Divorce tears families apart—literally. Contentious divorces can scar children for years. Parents manipulate, cajole and even enlist their children as co-conspirators as they lay siege to their estranged spouses. For a young person, having to choose sides in a divorce causes guilt, anxiety and resentment. Parents embroiled in divorce forget the impact it has on their children. Or they are so consumed with anger they just don’t care. Children of divorce can descend into substance abuse, emotional turmoil and mental illness—with no one there to help.

Emotional effects of divorce

According to WebMD, children of divorce are three times as likely to abuse drugs, run afoul of the law and have emotional problems. Children of divorce have a higher drop-out rate and have more unwanted pregnancies than children whose parents stay together.

Despite assurances to the contrary, a teen may feel responsible for the demise of his parent’s marriage. He may feel betrayed and angry. An adolescent may be expected to take on greater responsibilities, particularly if he has younger siblings.


The mental, emotional and behavioral toll divorce has on a teen may be severe enough for him to seek treatment. Depression, anxiety and other mood disorders are not uncommon in a teen whose parents are embroiled in a divorce. A teen may find temporary refuge in alcohol and drugs. Effective treatment allows a teen to vent his feelings without fear of judgment or repercussions. If the teen has co-occurring issues, treatment must address both issues.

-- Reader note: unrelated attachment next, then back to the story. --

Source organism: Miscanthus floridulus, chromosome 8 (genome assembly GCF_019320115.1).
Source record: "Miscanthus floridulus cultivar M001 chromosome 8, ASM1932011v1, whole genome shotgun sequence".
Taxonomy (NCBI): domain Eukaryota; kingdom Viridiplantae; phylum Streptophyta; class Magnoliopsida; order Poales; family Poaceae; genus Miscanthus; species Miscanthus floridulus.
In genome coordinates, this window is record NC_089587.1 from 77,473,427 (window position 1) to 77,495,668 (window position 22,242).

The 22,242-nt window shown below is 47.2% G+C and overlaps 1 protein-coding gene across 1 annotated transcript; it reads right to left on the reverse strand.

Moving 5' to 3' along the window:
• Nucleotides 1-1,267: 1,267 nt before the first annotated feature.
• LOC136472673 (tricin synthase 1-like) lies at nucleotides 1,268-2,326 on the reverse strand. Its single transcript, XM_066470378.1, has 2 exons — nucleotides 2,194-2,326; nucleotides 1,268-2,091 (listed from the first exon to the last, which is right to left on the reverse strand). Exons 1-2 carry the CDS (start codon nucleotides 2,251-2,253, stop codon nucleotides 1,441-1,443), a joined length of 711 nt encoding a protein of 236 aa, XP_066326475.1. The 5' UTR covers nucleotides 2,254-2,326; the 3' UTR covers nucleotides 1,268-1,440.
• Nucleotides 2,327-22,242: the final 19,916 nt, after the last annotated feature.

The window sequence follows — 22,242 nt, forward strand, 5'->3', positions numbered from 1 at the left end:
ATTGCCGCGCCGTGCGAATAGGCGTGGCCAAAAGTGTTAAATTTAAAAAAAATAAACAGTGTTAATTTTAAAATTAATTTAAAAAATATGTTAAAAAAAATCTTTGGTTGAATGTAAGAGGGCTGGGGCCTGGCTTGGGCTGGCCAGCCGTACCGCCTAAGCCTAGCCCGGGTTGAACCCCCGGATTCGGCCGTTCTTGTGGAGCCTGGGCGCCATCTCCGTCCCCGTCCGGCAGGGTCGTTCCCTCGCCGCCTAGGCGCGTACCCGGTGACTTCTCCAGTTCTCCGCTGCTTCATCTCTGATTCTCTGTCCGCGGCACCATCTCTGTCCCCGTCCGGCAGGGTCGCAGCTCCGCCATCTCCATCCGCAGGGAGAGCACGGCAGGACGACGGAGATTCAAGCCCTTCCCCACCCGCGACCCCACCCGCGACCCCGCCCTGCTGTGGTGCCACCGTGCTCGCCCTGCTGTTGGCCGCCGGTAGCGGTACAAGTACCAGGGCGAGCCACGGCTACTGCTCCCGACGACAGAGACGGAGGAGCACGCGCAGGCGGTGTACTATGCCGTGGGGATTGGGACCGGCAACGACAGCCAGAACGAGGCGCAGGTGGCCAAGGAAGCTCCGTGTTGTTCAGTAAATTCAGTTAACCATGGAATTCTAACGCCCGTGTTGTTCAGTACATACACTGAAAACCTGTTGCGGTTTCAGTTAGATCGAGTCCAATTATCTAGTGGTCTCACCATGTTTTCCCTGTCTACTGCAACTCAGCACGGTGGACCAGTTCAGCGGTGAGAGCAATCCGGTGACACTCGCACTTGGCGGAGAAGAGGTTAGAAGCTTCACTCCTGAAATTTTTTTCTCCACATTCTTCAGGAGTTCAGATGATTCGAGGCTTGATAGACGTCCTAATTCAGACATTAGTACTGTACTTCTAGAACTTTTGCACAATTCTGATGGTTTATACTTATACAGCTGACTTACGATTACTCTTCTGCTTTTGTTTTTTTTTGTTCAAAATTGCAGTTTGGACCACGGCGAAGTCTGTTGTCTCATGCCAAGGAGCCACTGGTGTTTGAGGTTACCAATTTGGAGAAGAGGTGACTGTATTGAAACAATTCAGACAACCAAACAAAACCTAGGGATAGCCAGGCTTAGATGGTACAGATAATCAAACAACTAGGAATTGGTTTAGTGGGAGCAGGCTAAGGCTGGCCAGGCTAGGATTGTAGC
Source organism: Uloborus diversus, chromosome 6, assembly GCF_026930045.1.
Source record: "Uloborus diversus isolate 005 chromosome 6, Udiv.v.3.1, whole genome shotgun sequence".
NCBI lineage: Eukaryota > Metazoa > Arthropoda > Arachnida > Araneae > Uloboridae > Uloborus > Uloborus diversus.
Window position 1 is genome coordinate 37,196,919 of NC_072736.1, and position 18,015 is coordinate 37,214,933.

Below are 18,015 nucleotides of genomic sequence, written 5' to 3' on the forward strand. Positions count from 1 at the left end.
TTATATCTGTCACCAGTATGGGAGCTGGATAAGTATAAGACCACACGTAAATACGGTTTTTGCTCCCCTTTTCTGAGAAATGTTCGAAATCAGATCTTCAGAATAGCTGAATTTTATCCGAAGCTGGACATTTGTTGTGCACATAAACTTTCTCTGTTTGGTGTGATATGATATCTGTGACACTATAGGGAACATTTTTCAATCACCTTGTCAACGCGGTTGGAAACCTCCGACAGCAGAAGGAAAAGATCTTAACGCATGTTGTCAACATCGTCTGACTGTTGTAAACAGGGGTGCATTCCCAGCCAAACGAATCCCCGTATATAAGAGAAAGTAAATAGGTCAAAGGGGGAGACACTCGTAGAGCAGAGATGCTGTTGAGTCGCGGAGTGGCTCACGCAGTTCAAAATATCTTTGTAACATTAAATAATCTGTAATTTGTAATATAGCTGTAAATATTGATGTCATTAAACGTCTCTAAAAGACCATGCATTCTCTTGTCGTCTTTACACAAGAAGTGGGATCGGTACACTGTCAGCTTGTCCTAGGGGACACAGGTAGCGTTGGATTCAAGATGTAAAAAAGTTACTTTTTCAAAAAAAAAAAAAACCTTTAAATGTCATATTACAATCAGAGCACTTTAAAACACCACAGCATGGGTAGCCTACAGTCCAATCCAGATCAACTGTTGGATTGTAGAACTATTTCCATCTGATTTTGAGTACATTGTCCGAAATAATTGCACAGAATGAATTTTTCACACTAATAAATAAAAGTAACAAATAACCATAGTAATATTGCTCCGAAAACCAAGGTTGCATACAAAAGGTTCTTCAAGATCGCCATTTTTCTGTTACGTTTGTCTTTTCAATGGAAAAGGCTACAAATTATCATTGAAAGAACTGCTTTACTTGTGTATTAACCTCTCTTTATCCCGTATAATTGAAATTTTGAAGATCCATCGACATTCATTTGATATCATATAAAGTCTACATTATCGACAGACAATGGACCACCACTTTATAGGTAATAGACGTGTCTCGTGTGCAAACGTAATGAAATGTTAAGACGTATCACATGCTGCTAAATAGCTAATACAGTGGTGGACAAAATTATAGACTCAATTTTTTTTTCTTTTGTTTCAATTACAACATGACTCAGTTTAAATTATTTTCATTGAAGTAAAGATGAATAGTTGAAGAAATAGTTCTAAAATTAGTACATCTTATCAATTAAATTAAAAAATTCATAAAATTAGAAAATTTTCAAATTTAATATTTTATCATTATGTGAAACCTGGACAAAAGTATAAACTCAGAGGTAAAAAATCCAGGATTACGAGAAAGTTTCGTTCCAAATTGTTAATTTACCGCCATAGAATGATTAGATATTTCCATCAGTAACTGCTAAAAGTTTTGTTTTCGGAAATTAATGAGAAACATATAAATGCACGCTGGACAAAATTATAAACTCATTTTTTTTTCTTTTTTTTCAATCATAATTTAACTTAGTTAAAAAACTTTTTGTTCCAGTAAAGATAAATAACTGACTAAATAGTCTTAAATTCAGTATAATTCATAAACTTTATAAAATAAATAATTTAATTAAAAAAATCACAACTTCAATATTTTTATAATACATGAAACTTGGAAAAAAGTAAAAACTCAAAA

Teens whose substance abuse or behavioral issues stem from divorce benefit from individual and group therapy. During one-on-one counseling sessions, the teen and his therapist explore his feelings, even his ambivalence, toward his parent’s divorce. Many teens benefit from group therapy because they realize others are experiencing exactly what they’re feeling.


White River Academy is a residential treatment center for boys age 12 to 17. Located near the Great Basin in Utah, our school combines treatment, academics and outdoor activities. For more information on how we treat young men with emotional issues, please contact 866-520-0905. One of our admissions specialists will gladly discuss our program and philosophy with you.

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Justin Nielson

Program Administrator

It is natural for parents to worry and have concerns when sending their son away to a residential treatment center. We hope this detailed description of the admission process at White River Academy will answer some of your questions.

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